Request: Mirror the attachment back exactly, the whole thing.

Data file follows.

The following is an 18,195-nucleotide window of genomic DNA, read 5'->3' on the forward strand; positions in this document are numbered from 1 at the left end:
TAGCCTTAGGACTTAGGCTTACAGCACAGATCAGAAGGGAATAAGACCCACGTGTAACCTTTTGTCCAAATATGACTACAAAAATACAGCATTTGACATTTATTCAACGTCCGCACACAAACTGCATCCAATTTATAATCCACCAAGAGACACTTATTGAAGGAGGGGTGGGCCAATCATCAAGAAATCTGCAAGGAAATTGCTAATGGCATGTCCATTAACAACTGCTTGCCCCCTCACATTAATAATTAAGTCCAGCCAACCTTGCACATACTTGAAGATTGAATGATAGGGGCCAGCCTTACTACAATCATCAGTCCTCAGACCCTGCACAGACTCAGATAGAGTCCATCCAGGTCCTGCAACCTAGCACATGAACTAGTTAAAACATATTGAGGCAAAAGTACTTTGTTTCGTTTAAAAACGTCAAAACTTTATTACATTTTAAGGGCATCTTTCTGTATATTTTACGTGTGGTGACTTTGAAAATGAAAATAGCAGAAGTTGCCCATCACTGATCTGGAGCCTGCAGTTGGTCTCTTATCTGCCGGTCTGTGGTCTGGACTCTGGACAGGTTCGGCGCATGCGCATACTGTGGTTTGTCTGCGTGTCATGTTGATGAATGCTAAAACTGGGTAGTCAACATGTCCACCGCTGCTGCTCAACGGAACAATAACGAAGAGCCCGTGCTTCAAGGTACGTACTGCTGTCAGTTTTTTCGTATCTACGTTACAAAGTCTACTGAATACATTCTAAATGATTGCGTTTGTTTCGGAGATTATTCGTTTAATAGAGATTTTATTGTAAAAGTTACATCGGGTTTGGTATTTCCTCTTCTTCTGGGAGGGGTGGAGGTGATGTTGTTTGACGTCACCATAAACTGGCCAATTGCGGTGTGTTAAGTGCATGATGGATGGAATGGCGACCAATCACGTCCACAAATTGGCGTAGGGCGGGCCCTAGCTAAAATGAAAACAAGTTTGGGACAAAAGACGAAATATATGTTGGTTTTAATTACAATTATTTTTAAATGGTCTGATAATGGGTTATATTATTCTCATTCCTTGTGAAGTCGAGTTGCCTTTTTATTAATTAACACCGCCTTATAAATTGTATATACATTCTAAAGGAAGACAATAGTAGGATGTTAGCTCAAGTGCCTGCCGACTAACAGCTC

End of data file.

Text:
The following is an 18,195-nucleotide window of genomic DNA, read 5'->3' on the forward strand; positions in this document are numbered from 1 at the left end:
TAGCCTTAGGACTTAGGCTTACAGCACAGATCAGAAGGGAATAAGACCCACGTGTAACCTTTTGTCCAAATATGACTACAAAAATACAGCATTTGACATTTATTCAACGTCCGCACACAAACTGCATCCAATTTATAATCCACCAAGAGACACTTATTGAAGGAGGGGTGGGCCAATCATCAAGAAATCTGCAAGGAAATTGCTAATGGCATGTCCATTAACAACTGCTTGCCCCCTCACATTAATAATTAAGTCCAGCCAACCTTGCACATACTTGAAGATTGAATGATAGGGGCCAGCCTTACTACAATCATCAGTCCTCAGACCCTGCACAGACTCAGATAGAGTCCATCCAGGTCCTGCAACCTAGCACATGAACTAGTTAAAACATATTGAGGCAAAAGTACTTTGTTTCGTTTAAAAACGTCAAAACTTTATTACATTTTAAGGGCATCTTTCTGTATATTTTACGTGTGGTGACTTTGAAAATGAAAATAGCAGAAGTTGCCCATCACTGATCTGGAGCCTGCAGTTGGTCTCTTATCTGCCGGTCTGTGGTCTGGACTCTGGACAGGTTCGGCGCATGCGCATACTGTGGTTTGTCTGCGTGTCATGTTGATGAATGCTAAAACTGGGTAGTCAACATGTCCACCGCTGCTGCTCAACGGAACAATAACGAAGAGCCCGTGCTTCAAGGTACGTACTGCTGTCAGTTTTTTCGTATCTACGTTACAAAGTCTACTGAATACATTCTAAATGATTGCGTTTGTTTCGGAGATTATTCGTTTAATAGAGATTTTATTGTAAAAGTTACATCGGGTTTGGTATTTCCTCTTCTTCTGGGAGGGGTGGAGGTGATGTTGTTTGACGTCACCATAAACTGGCCAATTGCGGTGTGTTAAGTGCATGATGGATGGAATGGCGACCAATCACGTCCACAAATTGGCGTAGGGCGGGCCCTAGCTAAAATGAAAACAAGTTTGGGACAAAAGACGAAATATATGTTGGTTTTAATTACAATTATTTTTAAATGGTCTGATAATGGGTTATATTATTCTCATTCCTTGTGAAGTCGAGTTGCCTTTTTATTAATTAACACCGCCTTATAAATTGTATATACATTCTAAAGGAAGACAATAGTAGGATGTTAGCTCAAGTGCCTGCCGACTAACAGCTC